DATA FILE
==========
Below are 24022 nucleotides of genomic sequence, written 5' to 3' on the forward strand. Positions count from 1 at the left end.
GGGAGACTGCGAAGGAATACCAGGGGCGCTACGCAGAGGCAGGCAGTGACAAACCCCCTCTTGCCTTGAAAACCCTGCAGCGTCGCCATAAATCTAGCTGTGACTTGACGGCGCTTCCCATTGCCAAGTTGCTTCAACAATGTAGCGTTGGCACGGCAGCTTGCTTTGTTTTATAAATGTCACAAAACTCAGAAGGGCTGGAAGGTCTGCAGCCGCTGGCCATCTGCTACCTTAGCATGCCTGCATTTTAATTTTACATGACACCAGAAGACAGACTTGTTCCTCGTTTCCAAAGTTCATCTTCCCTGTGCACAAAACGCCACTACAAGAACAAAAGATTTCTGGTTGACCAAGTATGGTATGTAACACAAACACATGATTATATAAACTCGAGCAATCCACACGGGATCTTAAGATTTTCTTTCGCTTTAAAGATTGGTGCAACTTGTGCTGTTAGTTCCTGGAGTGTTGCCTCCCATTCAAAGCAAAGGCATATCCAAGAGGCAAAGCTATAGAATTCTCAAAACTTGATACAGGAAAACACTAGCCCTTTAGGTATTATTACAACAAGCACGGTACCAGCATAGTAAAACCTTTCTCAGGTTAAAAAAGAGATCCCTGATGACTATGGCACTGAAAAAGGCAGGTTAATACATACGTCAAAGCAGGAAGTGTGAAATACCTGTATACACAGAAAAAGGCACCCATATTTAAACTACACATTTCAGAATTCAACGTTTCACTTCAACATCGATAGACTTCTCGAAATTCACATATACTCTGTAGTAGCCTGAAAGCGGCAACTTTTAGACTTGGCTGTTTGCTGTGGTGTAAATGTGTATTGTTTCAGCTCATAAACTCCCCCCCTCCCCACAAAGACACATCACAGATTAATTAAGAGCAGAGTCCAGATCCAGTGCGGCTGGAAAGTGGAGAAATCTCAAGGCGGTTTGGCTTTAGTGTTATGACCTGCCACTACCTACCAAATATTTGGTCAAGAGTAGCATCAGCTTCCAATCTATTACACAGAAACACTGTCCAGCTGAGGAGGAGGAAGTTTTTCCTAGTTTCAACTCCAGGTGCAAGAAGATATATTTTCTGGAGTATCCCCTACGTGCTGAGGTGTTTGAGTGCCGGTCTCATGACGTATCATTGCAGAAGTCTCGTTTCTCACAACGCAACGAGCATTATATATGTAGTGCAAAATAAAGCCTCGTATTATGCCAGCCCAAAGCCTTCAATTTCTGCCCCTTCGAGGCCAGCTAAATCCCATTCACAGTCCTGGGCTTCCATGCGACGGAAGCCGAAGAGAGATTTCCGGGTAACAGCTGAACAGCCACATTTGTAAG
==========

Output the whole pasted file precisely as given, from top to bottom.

Below are 24022 nucleotides of genomic sequence, written 5' to 3' on the forward strand. Positions count from 1 at the left end.
GGGAGACTGCGAAGGAATACCAGGGGCGCTACGCAGAGGCAGGCAGTGACAAACCCCCTCTTGCCTTGAAAACCCTGCAGCGTCGCCATAAATCTAGCTGTGACTTGACGGCGCTTCCCATTGCCAAGTTGCTTCAACAATGTAGCGTTGGCACGGCAGCTTGCTTTGTTTTATAAATGTCACAAAACTCAGAAGGGCTGGAAGGTCTGCAGCCGCTGGCCATCTGCTACCTTAGCATGCCTGCATTTTAATTTTACATGACACCAGAAGACAGACTTGTTCCTCGTTTCCAAAGTTCATCTTCCCTGTGCACAAAACGCCACTACAAGAACAAAAGATTTCTGGTTGACCAAGTATGGTATGTAACACAAACACATGATTATATAAACTCGAGCAATCCACACGGGATCTTAAGATTTTCTTTCGCTTTAAAGATTGGTGCAACTTGTGCTGTTAGTTCCTGGAGTGTTGCCTCCCATTCAAAGCAAAGGCATATCCAAGAGGCAAAGCTATAGAATTCTCAAAACTTGATACAGGAAAACACTAGCCCTTTAGGTATTATTACAACAAGCACGGTACCAGCATAGTAAAACCTTTCTCAGGTTAAAAAAGAGATCCCTGATGACTATGGCACTGAAAAAGGCAGGTTAATACATACGTCAAAGCAGGAAGTGTGAAATACCTGTATACACAGAAAAAGGCACCCATATTTAAACTACACATTTCAGAATTCAACGTTTCACTTCAACATCGATAGACTTCTCGAAATTCACATATACTCTGTAGTAGCCTGAAAGCGGCAACTTTTAGACTTGGCTGTTTGCTGTGGTGTAAATGTGTATTGTTTCAGCTCATAAACTCCCCCCCTCCCCACAAAGACACATCACAGATTAATTAAGAGCAGAGTCCAGATCCAGTGCGGCTGGAAAGTGGAGAAATCTCAAGGCGGTTTGGCTTTAGTGTTATGACCTGCCACTACCTACCAAATATTTGGTCAAGAGTAGCATCAGCTTCCAATCTATTACACAGAAACACTGTCCAGCTGAGGAGGAGGAAGTTTTTCCTAGTTTCAACTCCAGGTGCAAGAAGATATATTTTCTGGAGTATCCCCTACGTGCTGAGGTGTTTGAGTGCCGGTCTCATGACGTATCATTGCAGAAGTCTCGTTTCTCACAACGCAACGAGCATTATATATGTAGTGCAAAATAAAGCCTCGTATTATGCCAGCCCAAAGCCTTCAATTTCTGCCCCTTCGAGGCCAGCTAAATCCCATTCACAGTCCTGGGCTTCCATGCGACGGAAGCCGAAGAGAGATTTCCGGGTAACAGCTGAACAGCCACATTTGTAAG